He was born into an established colonial family. His artistic talent was noticed at an early age by one of his instructors at school in Santiago.His first studies were probably conducted in his native city under the guidance of Federico Martinez, as certain characteristics of his painting relate him to this artist. While at school, he was motivated to become an independence fighter following the death by firing squad of one of his cousins, at the age of only seventeen. At the beginning of the Ten Years' War, his parents, aware of his activities and concerned for his safety, hastily put him on board a ship headed for the United States.
His passion for the Fine Arts, directs him toward this path in New York, where he works as a colorist in a photography studio. After some years, he opens his own studio and then promptly achieves fame as a noted portraitist.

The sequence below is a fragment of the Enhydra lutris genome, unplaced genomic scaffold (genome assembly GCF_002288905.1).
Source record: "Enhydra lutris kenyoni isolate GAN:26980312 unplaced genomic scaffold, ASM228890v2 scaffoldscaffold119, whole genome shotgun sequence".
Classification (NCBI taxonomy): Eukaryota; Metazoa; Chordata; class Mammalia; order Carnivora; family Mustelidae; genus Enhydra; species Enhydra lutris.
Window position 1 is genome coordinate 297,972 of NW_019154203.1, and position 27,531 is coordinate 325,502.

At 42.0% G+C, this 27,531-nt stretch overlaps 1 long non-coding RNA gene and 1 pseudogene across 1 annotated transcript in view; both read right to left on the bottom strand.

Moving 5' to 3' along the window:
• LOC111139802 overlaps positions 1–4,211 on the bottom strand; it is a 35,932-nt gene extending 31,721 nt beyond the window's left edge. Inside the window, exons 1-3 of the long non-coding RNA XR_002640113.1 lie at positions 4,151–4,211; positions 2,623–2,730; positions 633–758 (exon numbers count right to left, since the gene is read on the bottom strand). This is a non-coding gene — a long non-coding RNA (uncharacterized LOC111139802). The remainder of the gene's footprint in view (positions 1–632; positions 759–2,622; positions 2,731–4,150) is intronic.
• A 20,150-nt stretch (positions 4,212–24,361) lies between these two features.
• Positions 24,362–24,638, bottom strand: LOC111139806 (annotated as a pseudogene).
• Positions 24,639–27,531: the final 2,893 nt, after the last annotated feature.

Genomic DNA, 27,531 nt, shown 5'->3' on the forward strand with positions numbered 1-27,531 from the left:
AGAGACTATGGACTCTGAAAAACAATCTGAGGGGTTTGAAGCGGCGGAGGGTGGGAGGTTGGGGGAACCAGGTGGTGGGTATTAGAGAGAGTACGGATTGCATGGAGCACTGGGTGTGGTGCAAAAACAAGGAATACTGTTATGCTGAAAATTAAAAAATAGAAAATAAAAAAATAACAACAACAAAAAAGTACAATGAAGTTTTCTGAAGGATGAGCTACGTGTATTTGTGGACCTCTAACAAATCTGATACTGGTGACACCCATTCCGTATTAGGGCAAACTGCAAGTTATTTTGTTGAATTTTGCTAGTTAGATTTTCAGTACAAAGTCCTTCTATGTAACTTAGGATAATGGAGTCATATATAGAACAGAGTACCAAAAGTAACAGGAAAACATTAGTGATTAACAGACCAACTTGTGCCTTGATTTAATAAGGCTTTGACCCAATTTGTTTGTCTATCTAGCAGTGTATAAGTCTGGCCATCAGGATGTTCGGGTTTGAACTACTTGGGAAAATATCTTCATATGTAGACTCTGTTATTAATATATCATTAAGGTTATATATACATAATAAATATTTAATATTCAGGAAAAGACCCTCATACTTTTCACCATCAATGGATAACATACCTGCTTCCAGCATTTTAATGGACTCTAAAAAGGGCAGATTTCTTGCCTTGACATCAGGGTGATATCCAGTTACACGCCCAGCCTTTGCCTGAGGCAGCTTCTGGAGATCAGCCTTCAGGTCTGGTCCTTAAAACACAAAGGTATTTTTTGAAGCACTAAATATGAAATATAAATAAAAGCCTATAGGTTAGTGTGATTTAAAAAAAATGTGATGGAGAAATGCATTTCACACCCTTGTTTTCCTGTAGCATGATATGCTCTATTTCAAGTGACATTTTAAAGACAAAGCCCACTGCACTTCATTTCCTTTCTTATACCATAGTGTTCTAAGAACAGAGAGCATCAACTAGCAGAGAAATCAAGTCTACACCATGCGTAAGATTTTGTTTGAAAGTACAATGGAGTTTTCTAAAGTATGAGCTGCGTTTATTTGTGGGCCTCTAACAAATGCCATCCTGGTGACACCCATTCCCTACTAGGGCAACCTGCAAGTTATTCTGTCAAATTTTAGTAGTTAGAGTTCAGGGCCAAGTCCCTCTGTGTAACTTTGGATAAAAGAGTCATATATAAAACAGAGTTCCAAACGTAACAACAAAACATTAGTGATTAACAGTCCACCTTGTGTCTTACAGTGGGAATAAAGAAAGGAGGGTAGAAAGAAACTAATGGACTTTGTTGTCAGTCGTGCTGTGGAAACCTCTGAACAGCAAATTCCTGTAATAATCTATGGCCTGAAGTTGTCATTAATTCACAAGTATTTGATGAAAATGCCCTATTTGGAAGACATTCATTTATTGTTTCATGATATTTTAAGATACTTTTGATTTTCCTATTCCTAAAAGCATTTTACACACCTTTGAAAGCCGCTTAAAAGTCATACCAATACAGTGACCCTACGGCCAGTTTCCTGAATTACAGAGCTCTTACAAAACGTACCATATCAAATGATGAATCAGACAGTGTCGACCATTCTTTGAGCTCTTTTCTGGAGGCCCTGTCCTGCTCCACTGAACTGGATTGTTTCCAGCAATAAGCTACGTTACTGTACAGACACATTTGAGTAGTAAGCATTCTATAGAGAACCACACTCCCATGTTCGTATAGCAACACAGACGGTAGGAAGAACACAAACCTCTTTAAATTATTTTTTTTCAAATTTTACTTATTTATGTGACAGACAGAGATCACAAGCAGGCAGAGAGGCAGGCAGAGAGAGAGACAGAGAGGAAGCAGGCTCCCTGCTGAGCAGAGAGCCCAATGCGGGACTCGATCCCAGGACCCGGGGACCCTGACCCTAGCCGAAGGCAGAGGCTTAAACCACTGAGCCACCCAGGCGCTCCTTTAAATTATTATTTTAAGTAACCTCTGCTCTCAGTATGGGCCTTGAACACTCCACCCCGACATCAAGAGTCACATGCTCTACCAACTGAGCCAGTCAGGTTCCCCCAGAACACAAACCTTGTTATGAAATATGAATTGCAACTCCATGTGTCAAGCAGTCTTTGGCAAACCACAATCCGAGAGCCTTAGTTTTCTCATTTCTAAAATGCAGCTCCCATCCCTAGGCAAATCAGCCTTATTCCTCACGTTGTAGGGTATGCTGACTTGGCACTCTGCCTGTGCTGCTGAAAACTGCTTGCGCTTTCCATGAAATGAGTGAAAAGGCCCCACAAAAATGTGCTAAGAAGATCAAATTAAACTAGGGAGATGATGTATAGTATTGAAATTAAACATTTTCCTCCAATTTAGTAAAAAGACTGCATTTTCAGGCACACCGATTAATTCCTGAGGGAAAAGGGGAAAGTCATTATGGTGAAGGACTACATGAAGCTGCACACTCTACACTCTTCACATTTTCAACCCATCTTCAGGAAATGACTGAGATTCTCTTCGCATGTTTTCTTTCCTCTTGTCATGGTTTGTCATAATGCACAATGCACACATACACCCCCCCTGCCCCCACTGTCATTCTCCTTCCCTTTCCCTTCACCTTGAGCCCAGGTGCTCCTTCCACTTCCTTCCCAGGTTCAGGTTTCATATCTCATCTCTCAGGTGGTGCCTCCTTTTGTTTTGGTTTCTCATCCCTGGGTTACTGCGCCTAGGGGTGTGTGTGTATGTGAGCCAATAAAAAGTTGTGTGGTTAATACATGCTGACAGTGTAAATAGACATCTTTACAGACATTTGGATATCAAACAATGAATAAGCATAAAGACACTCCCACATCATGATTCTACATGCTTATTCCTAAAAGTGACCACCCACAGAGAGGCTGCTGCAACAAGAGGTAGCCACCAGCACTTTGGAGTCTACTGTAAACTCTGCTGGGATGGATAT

In 1883, Collazo returns to Cuba after this prolonged absence and settles in Havana, where he remains for some years until moving permanently to France. When Collazo returns to Havana, he has become a painter with a thorough mastery of technique. Julián del Casal in his Crónicas describes his luxurious studio, which was frequented by arts aficionados and a select clientele in search of a good portrait.
Besides being a memorable portrait painter, the artist also realized landscapes and composition pieces. With technical dexterity and a rich chromatic gamut, he is capable of achieving splendid grays charged with pigments. His work is dominated by his characteristically elegant drawing. His models are always refined, to the point of rejecting professionals and utilizing friends and family members in his compositions. Two of his most distinctive works, La siesta, 1886 (The Nap) and Dama sentada a orillas del mar, 1891 (Lady Seated by the Seashore) are displayed at the National Museum of Fine Arts. Collazo died in Paris in 1896.